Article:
A day after the finger rolls up to his boot, he is listening to another scream. These things do not tend to happen two days in a row. The finger rolls by him and into the packaging line. He lets it go and continues to inspect. Good one. The man without the finger trips in agony and lands on his belt. Crushed machine. Bad one. He tosses it; he pushes the assembly man off of his belt. The bleeding man hits the concrete of the factory. He wants to help him, but the wound may be infected. Plus, he cannot stop working. Work is his priority until he gets home.
The next night, he is walking home from work. A man, possibly homeless, pulls up to him grabbing at his shirt. He pushes him off. The man fights back onto his clothes. He knocks him off and sprints away. He wishes to help him, but the man is clearly diseased.
He hears about the diseases going around. A person can find themselves with these things that crawl under your skin, feasting on your muscles. He hears that they can be seen crawling through flesh, like insects along wallpaper.
Perhaps, the man has been infested by that virus. He did not know, and he cannot risk it. He enjoys living. Though he is not sure why. He spends fifteen hours at work. Seven days. Pleasure is found only in his few hours at home. Reading. Cleaning. He does not sleep.
A week from then, he is bleeding all over the beautiful carpet of his living room. Oh no. Not the carpet. He tries to maneuver himself so that the blood will cease to stain, but the task is fruitless. He cringes in pain. Grabs tight to his wound. He shouts and shouts. He had been there for a day now. Help is not coming.
Three days prior, another accident. This time in packaging. A woman doses off into a box because of the gas suffocating the factory. As the box shuts, it decapitates her. She does not have time to scream.
He continues to inspect. A bad one.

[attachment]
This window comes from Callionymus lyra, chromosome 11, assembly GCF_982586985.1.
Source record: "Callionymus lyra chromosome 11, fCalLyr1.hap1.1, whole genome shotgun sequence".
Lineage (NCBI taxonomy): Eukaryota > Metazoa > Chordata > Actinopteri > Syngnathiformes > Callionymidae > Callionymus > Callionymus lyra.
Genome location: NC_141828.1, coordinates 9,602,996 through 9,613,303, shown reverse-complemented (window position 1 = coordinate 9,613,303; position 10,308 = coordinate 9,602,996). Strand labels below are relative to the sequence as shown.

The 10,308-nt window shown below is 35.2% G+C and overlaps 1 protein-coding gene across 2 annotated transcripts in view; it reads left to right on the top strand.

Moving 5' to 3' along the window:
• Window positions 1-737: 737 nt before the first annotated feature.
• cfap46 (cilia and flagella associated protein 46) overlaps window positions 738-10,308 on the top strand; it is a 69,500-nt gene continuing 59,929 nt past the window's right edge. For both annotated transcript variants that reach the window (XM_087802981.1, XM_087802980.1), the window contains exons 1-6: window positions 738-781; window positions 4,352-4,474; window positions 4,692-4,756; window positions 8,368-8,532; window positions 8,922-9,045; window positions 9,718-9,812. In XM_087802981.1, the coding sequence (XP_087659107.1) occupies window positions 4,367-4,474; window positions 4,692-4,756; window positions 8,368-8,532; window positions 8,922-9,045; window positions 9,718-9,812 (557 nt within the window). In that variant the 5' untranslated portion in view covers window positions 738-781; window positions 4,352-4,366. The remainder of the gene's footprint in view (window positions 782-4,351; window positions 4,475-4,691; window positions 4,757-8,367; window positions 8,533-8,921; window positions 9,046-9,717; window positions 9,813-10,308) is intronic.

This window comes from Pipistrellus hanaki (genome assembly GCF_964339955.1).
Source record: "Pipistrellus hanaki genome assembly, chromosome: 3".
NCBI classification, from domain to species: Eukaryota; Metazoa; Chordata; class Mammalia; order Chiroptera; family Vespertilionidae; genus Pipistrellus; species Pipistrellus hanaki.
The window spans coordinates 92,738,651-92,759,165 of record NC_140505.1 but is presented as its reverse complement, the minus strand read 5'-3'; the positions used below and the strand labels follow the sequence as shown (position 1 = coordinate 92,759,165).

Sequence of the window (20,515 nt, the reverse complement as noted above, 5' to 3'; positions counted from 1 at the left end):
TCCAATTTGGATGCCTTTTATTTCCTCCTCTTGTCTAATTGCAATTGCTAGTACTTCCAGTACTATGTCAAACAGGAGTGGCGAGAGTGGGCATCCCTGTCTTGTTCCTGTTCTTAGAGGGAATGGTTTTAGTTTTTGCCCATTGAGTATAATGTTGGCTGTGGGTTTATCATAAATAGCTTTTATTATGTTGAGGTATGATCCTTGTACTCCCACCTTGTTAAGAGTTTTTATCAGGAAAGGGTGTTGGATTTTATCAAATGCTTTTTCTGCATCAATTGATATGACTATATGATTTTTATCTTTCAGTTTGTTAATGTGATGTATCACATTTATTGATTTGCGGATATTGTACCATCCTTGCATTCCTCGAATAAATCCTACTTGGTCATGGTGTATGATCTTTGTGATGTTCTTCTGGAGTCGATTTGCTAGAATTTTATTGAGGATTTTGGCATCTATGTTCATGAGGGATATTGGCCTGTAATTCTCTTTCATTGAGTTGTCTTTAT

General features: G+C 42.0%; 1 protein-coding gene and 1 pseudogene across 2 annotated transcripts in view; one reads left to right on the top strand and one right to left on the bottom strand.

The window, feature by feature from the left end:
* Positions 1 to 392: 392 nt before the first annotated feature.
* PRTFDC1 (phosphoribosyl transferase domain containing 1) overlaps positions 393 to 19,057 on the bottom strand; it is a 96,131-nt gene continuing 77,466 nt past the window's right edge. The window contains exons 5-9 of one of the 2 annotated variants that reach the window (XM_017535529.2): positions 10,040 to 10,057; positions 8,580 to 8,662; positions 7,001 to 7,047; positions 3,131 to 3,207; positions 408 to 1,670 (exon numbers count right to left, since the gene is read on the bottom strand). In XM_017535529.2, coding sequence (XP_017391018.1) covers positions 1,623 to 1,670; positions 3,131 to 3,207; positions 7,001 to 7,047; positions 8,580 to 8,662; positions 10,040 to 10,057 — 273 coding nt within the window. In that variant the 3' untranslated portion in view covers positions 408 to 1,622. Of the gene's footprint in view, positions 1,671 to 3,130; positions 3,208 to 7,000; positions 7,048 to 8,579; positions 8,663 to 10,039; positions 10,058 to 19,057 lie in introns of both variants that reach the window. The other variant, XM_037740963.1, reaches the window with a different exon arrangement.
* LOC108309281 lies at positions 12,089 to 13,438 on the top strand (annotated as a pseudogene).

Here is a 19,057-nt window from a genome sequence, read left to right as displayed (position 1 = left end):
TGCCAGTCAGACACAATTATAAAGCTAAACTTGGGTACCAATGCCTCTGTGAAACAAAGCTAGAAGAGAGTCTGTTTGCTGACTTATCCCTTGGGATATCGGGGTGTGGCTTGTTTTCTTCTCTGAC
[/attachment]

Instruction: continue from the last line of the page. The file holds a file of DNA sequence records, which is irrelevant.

Two days after that, he is reading on his couch. A noise echoes in from outside. Probably a child. Often times they trip on uncovered holes. Just as many times, they are hospitalized. It’s unfortunate they cannot enjoy themselves in these neighborhoods. But these things happen. Time moves on and forgets the youth. He understands this. Time forgets him too.
Another noise. Something flies in from his window. Hits his arm. Whatever it is, it’s not a ball. He begins to bleed. He puts his hand on it and stares down his stained palm. Something else comes in. Hits his lower back. He falls to the carpet as his eyes close.
A month later, he is in the factory wearing a cast on his arm and bandages around his other wound. He is in inspection. He can work in these conditions. Good one. Good one. Bad one. His arm hurts. He cringes. He moves on. Good one.
There is a scream in the factory.
Four days after his wounding, a man from the factory arrives at his door. He walks into his home. He helps him up and affirms this is the reason for his absence at work. He is excused for his three missed days. Thank goodness. He is informed a rouge droid found its way to the home front. The droid ran through his neighborhood. Has not yet been caught.
These things happen. At least he survived.
A couple of weeks after, he is in the factory— bandaged up. Chaos. Employees run frantically about the factory. He joins them, though he does not scream. He peeks around trying to catch a glimpse of what happened. A fire in inspection. A faulty machine must have exploded. He calms. These things happen. He thanks God it was not him.
The next day, he holds a photo in his hand. It is his mother. He puts it back in the photo file under “M”. Somehow it slipped out. He does not look at photos often, but he does occasionally. If he is bored.